He’d speak of pretty girls,

the ones he admired for their looks and sweet demeanors.

He’d pine for interesting boys,

the ones he wished he was himself.

The girls he wanted. The boys he wanted to be.

And he never said an unkind word for anybody.


But the way half his face froze to a grimace

and how he was so eager to sip through his day –

he never accepted when his hand on a woman’s knee was encouraged.

“It won’t be good,” he’d concede, or

“I’d rather drink alone tonight.”


He’ll drink alone, and crawl deep in to the wrinkles made on one side of his mouth,

the incurable downturn of his lips on the right side

he’ll curl up like a frog or a fetus and let the crescent of his forlorn forced dimple caress him like a hammock

feeling held in some sadness

and taking some sick comfort there, sweetly in the dark.

his hands in paint and his hat nowhere to be found.

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Filthy Blues

I attended a show last night at The Great Scott (Allston, MA) in support of a friend’s band, Emily Peal.

Elana Brody opened with her orgasmic energies spiraling all over the checkered floor tiles, clad in turquoise lace and a pink plastic rose.

The Dirty Dishes rocked out with shoegaze-esque creativity. Slightly more stage presence would send their sound a long way.

Emily Peal is a band of wonderful souls and music vignettes made flawless by dedicated rehearsal. Emily is theatrical and whimsical and her unassuming yet exacting art lights up a room.

Nini and Ben were lovingly folksy and closed the show with the dirtiest blues that’ve moved me in a long while.

Check these folks out. They live and breathe their art and they practice it in a way that makes it accessible to others. That’s the goal, isn’t it? Creating a space through art that transports us all somewhere more fantastic. Thank you for doing it.

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I’ve been slackalackin’ on the post front, for serious. It’s okay, other things are flowing these days.

I meant to Big Five on the fifteenth as customary, but time kept slipping past the creases in my knuckles til it was three later. I’ve a feeling picking the big ones is going to be a challenge for me today. Know that this post is informed by the incredible elation I tend to feel when Dirty Projectors sweetly serenade me (at this moment in my kitchen).

1. Relief.

– After my illness two weeks ago, I returned to my body. Now it’s a matter of staying inside it, but I tell you it’s going well!

– And relief for letting him go and returning to my little life without distraction. I feel like a better human being when I’m alone romantically. I’m focusing my time! Being with folks I care for and showing them such in calculation and pureness.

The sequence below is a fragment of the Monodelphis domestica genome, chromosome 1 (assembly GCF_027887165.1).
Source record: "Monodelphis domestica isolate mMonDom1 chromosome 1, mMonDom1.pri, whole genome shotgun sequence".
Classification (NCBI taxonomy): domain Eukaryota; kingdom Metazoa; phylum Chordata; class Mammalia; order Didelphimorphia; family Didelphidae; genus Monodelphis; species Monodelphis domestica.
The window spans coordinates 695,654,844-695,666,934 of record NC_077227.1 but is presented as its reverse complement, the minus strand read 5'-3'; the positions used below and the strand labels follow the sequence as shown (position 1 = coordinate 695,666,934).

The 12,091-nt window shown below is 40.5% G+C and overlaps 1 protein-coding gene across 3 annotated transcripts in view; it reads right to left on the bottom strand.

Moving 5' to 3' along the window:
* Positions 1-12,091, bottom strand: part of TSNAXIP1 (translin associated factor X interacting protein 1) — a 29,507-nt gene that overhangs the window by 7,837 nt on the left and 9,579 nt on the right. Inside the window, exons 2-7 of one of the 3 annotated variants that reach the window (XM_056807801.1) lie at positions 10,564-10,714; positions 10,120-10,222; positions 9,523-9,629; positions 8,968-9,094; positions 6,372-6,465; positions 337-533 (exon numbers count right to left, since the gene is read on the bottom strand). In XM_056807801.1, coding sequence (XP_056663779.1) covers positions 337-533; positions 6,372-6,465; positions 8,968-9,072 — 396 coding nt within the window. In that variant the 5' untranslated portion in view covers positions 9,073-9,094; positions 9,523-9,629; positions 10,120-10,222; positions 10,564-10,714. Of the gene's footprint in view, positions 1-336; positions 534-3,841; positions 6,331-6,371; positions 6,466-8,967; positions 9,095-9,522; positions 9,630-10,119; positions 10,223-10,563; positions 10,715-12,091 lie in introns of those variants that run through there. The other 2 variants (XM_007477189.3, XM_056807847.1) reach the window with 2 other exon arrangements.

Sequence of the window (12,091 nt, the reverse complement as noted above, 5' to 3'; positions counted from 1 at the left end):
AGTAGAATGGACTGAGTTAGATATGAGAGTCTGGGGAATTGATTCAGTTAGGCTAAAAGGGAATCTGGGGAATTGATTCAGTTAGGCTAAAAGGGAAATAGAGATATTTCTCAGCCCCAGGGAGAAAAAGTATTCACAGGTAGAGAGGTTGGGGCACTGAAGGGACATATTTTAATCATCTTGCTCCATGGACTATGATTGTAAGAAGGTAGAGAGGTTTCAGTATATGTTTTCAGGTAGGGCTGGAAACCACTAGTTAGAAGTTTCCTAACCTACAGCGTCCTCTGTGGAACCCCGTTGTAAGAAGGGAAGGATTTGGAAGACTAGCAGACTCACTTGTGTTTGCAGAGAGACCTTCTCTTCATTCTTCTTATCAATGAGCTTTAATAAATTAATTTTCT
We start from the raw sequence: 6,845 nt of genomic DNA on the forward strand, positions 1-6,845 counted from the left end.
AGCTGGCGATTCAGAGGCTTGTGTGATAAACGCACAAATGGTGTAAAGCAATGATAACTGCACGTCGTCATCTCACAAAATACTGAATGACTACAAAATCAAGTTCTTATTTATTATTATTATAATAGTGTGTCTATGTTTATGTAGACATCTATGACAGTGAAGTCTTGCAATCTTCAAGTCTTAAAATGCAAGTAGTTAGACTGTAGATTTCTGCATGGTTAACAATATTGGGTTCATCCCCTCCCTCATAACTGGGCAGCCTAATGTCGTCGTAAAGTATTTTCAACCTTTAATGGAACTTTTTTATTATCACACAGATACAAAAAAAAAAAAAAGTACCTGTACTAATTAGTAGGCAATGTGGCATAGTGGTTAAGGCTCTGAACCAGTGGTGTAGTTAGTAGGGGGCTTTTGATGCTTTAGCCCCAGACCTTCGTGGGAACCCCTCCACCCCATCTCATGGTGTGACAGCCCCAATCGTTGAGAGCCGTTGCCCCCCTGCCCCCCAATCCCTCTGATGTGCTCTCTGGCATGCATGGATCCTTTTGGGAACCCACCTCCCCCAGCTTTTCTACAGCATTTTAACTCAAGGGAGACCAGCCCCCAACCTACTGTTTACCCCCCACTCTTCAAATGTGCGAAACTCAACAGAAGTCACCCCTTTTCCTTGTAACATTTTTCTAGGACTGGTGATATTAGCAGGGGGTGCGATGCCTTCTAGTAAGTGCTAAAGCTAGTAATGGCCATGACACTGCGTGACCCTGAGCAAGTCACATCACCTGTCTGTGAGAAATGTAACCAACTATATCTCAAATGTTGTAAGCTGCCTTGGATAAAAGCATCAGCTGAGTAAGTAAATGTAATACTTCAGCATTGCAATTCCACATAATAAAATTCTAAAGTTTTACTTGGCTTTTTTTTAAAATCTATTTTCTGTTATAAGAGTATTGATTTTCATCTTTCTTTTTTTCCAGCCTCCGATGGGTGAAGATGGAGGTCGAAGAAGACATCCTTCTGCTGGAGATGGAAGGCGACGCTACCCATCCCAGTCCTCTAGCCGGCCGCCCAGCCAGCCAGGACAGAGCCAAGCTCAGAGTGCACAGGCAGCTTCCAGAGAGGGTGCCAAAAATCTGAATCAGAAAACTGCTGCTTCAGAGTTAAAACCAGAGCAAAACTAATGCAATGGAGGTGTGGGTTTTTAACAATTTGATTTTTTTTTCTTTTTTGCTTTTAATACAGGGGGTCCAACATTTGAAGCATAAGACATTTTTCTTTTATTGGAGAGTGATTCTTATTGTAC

2. Just living the day-to-day.

– I am okay with being in one place! I am happy with work and going to yoga in the mornings and filling the rest of my days with inspiration.

3. Some stagnancy.

– I’ve been struggling with a feeling like I’m not and never doing enough. I want to create, create, create! but I can’t figure out what to spill my energies in. It’s all about who I want to be, I suppose. But there is so much worthiness out there craving my attention and I find myself scattering all over the place. I’m craving depth in something but there seem to be so many barriers – like cost and future travel. I want to become well versed in things I can take with me, things that require little to no money or material. Dancing. Writing. But I’m craving movie-making and taking up some instrument. I have faith that Warren Wilson will cure me of slight boredom and swing me in the other direction, perhaps feeling a schedule even too crowded. It feels it’s been a long time since I’ve been so consistently active as I expect to be there. I hope not to go overboard, but I plan to embrace intensive activity.

4. Magic and childlike wonder.

5. I am leaving so soon! Cramming everything in before hand and spending time with lovelies.


I am high.

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I just completed this book, which I started reading whilst sick with fever a couple of days ago. I needed something to get lost in, and this work proved proper in that. It was magical.

I am feeling rather floaty and worthless lately. My hours at work have been drastically reduced because we’re now so overstaffed. I went on the roadtrip for a week and then became ill as soon as I got back, so it’s as if I haven’t worked at all in two weeks. And in the time that I have off work, I’m not sure what to do with myself. I am actually allowing myself to become bored – heinous!

I need a project. I feel like I need to be consciously developing my skills. But I have so many loose interests that my focus drops everywhere and I find it impossible to stay interested in one thing. How do I solve this? I want to be developing as a dancer, a yogi, a writer, a communicator. I want to get back into theater again. And simultaneously, I want to be learning of the world and its peoples and its injustices and its mysteries. There is so much work to be done, so much busy-ness to be had, how do I find myself in such stagnancy?